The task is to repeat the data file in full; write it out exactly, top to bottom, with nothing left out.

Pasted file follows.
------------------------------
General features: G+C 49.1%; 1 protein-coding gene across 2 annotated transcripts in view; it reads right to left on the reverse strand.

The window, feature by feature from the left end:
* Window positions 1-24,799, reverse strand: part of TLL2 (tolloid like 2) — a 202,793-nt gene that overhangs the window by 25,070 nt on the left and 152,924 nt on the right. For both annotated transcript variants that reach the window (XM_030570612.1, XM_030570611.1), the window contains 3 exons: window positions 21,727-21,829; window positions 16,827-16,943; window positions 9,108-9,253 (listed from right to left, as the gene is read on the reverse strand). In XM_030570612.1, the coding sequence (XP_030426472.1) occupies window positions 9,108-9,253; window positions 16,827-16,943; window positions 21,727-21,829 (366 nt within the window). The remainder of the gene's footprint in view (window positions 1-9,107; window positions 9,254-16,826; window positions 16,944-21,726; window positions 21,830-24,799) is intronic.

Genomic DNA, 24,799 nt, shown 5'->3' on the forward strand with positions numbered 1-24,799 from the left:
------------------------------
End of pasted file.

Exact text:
General features: G+C 49.1%; 1 protein-coding gene across 2 annotated transcripts in view; it reads right to left on the reverse strand.

The window, feature by feature from the left end:
* Window positions 1-24,799, reverse strand: part of TLL2 (tolloid like 2) — a 202,793-nt gene that overhangs the window by 25,070 nt on the left and 152,924 nt on the right. For both annotated transcript variants that reach the window (XM_030570612.1, XM_030570611.1), the window contains 3 exons: window positions 21,727-21,829; window positions 16,827-16,943; window positions 9,108-9,253 (listed from right to left, as the gene is read on the reverse strand). In XM_030570612.1, the coding sequence (XP_030426472.1) occupies window positions 9,108-9,253; window positions 16,827-16,943; window positions 21,727-21,829 (366 nt within the window). The remainder of the gene's footprint in view (window positions 1-9,107; window positions 9,254-16,826; window positions 16,944-21,726; window positions 21,830-24,799) is intronic.

Genomic DNA, 24,799 nt, shown 5'->3' on the forward strand with positions numbered 1-24,799 from the left: